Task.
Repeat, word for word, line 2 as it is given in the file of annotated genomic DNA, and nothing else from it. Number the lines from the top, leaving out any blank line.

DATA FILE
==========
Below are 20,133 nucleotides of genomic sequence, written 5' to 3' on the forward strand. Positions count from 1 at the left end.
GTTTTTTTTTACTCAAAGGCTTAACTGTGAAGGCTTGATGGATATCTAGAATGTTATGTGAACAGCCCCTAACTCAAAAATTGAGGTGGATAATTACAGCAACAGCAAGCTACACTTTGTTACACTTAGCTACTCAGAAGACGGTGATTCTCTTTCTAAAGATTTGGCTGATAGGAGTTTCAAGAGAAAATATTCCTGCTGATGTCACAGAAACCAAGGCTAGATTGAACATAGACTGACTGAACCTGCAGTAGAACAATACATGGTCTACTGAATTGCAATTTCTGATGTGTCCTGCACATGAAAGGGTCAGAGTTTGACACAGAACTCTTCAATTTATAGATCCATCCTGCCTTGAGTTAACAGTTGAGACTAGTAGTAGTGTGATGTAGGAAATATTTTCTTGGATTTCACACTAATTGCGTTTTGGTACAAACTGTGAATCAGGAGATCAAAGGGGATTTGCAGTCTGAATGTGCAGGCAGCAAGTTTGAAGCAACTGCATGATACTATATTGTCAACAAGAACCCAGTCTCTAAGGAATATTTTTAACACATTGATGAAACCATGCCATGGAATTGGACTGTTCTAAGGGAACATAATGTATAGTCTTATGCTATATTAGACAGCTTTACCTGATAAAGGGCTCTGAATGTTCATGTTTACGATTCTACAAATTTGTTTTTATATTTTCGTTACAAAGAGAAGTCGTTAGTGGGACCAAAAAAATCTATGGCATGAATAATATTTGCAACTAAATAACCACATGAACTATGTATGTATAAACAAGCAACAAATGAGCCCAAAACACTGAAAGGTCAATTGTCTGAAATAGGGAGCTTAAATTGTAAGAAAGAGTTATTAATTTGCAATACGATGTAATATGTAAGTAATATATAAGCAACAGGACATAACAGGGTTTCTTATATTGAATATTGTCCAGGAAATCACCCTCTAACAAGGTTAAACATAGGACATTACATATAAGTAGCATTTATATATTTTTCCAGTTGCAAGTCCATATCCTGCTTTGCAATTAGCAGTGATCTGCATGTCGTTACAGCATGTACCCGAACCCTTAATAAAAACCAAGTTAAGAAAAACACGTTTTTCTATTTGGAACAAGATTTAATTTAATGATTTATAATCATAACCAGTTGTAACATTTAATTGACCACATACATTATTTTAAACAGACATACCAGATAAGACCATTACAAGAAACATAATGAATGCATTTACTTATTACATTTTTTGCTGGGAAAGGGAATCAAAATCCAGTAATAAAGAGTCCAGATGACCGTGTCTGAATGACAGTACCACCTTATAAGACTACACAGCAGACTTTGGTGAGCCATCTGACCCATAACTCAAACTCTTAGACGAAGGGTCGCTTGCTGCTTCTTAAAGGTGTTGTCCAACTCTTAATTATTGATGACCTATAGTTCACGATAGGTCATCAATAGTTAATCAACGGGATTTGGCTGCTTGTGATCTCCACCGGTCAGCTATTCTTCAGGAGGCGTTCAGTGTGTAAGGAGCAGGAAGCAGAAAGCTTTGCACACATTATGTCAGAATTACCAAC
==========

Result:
GTTTTTTTTTACTCAAAGGCTTAACTGTGAAGGCTTGATGGATATCTAGAATGTTATGTGAACAGCCCCTAACTCAAAAATTGAGGTGGATAATTACAGCAACAGCAAGCTACACTTTGTTACACTTAGCTACTCAGAAGACGGTGATTCTCTTTCTAAAGATTTGGCTGATAGGAGTTTCAAGAGAAAATATTCCTGCTGATGTCACAGAAACCAAGGCTAGATTGAACATAGACTGACTGAACCTGCAGTAGAACAATACATGGTCTACTGAATTGCAATTTCTGATGTGTCCTGCACATGAAAGGGTCAGAGTTTGACACAGAACTCTTCAATTTATAGATCCATCCTGCCTTGAGTTAACAGTTGAGACTAGTAGTAGTGTGATGTAGGAAATATTTTCTTGGATTTCACACTAATTGCGTTTTGGTACAAACTGTGAATCAGGAGATCAAAGGGGATTTGCAGTCTGAATGTGCAGGCAGCAAGTTTGAAGCAACTGCATGATACTATATTGTCAACAAGAACCCAGTCTCTAAGGAATATTTTTAACACATTGATGAAACCATGCCATGGAATTGGACTGTTCTAAGGGAACATAATGTATAGTCTTATGCTATATTAGACAGCTTTACCTGATAAAGGGCTCTGAATGTTCATGTTTACGATTCTACAAATTTGTTTTTATATTTTCGTTACAAAGAGAAGTCGTTAGTGGGACCAAAAAAATCTATGGCATGAATAATATTTGCAACTAAATAACCACATGAACTATGTATGTATAAACAAGCAACAAATGAGCCCAAAACACTGAAAGGTCAATTGTCTGAAATAGGGAGCTTAAATTGTAAGAAAGAGTTATTAATTTGCAATACGATGTAATATGTAAGTAATATATAAGCAACAGGACATAACAGGGTTTCTTATATTGAATATTGTCCAGGAAATCACCCTCTAACAAGGTTAAACATAGGACATTACATATAAGTAGCATTTATATATTTTTCCAGTTGCAAGTCCATATCCTGCTTTGCAATTAGCAGTGATCTGCATGTCGTTACAGCATGTACCCGAACCCTTAATAAAAACCAAGTTAAGAAAAACACGTTTTTCTATTTGGAACAAGATTTAATTTAATGATTTATAATCATAACCAGTTGTAACATTTAATTGACCACATACATTATTTTAAACAGACATACCAGATAAGACCATTACAAGAAACATAATGAATGCATTTACTTATTACATTTTTTGCTGGGAAAGGGAATCAAAATCCAGTAATAAAGAGTCCAGATGACCGTGTCTGAATGACAGTACCACCTTATAAGACTACACAGCAGACTTTGGTGAGCCATCTGACCCATAACTCAAACTCTTAGACGAAGGGTCGCTTGCTGCTTCTTAAAGGTGTTGTCCAACTCTTAATTATTGATGACCTATAGTTCACGATAGGTCATCAATAGTTAATCAACGGGATTTGGCTGCTTGTGATCTCCACCGGTCAGCTATTCTTCAGGAGGCGTTCAGTGTGTAAGGAGCAGGAAGCAGAAAGCTTTGCACACATTATGTCAGAATTACCAAC